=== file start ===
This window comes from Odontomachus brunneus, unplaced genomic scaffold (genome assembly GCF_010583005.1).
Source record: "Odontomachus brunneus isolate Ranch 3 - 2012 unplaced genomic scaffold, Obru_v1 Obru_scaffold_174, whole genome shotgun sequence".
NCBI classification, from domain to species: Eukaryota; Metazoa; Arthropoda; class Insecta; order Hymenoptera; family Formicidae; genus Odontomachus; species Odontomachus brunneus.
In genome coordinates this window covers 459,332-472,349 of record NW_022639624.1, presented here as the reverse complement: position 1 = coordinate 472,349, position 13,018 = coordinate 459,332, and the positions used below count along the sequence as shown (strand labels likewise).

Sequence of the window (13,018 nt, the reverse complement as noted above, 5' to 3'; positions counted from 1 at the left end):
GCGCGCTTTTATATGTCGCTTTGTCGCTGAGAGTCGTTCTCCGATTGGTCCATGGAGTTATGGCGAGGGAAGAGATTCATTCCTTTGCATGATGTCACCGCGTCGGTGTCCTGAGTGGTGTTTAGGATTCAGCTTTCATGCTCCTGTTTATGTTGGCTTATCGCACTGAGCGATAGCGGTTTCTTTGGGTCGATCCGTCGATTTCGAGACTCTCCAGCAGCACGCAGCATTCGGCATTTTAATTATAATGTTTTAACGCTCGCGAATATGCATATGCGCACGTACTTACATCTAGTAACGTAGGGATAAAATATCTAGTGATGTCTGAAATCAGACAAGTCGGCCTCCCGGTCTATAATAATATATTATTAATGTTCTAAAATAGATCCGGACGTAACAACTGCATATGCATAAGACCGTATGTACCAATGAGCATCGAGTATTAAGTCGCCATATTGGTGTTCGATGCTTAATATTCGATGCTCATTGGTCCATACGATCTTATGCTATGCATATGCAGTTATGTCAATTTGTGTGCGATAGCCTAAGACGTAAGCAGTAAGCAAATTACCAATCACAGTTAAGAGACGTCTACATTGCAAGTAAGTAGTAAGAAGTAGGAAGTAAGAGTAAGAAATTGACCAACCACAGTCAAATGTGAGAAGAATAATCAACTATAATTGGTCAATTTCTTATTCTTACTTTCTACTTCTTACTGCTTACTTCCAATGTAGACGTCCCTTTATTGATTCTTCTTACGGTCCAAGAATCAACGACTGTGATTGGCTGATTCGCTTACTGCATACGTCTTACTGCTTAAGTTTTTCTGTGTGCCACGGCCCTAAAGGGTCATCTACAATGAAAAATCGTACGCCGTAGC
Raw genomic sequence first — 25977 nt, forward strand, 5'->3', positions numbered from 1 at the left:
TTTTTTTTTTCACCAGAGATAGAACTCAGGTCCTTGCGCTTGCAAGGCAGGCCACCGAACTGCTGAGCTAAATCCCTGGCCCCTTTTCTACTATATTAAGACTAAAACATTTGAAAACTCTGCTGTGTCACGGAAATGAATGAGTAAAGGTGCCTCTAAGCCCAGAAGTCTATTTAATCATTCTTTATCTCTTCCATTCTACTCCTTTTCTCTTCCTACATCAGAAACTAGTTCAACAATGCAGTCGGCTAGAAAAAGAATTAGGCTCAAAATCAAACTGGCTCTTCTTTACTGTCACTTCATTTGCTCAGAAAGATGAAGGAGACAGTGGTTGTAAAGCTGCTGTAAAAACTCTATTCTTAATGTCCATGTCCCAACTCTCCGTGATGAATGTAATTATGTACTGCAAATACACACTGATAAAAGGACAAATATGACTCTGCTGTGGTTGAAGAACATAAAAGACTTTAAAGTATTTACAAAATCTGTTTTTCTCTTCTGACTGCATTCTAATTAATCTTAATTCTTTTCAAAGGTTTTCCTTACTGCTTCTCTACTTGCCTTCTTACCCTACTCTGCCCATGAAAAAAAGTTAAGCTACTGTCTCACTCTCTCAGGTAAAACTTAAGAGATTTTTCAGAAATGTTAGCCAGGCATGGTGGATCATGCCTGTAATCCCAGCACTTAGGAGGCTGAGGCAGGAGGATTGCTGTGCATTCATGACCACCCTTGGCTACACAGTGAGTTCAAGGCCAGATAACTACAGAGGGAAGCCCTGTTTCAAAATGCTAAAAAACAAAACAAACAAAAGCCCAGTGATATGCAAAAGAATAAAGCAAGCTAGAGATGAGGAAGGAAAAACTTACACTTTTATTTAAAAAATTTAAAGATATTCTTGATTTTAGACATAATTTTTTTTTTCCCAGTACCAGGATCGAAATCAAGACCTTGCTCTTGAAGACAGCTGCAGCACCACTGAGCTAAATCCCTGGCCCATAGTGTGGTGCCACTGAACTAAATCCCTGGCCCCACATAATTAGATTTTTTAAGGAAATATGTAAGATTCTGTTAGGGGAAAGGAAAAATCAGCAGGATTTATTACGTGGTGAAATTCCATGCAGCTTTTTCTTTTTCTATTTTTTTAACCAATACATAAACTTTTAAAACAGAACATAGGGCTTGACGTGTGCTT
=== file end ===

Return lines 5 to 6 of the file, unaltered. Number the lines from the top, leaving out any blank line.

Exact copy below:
Sequence of the window (13,018 nt, the reverse complement as noted above, 5' to 3'; positions counted from 1 at the left end):
GCGCGCTTTTATATGTCGCTTTGTCGCTGAGAGTCGTTCTCCGATTGGTCCATGGAGTTATGGCGAGGGAAGAGATTCATTCCTTTGCATGATGTCACCGCGTCGGTGTCCTGAGTGGTGTTTAGGATTCAGCTTTCATGCTCCTGTTTATGTTGGCTTATCGCACTGAGCGATAGCGGTTTCTTTGGGTCGATCCGTCGATTTCGAGACTCTCCAGCAGCACGCAGCATTCGGCATTTTAATTATAATGTTTTAACGCTCGCGAATATGCATATGCGCACGTACTTACATCTAGTAACGTAGGGATAAAATATCTAGTGATGTCTGAAATCAGACAAGTCGGCCTCCCGGTCTATAATAATATATTATTAATGTTCTAAAATAGATCCGGACGTAACAACTGCATATGCATAAGACCGTATGTACCAATGAGCATCGAGTATTAAGTCGCCATATTGGTGTTCGATGCTTAATATTCGATGCTCATTGGTCCATACGATCTTATGCTATGCATATGCAGTTATGTCAATTTGTGTGCGATAGCCTAAGACGTAAGCAGTAAGCAAATTACCAATCACAGTTAAGAGACGTCTACATTGCAAGTAAGTAGTAAGAAGTAGGAAGTAAGAGTAAGAAATTGACCAACCACAGTCAAATGTGAGAAGAATAATCAACTATAATTGGTCAATTTCTTATTCTTACTTTCTACTTCTTACTGCTTACTTCCAATGTAGACGTCCCTTTATTGATTCTTCTTACGGTCCAAGAATCAACGACTGTGATTGGCTGATTCGCTTACTGCATACGTCTTACTGCTTAAGTTTTTCTGTGTGCCACGGCCCTAAAGGGTCATCTACAATGAAAAATCGTACGCCGTAGC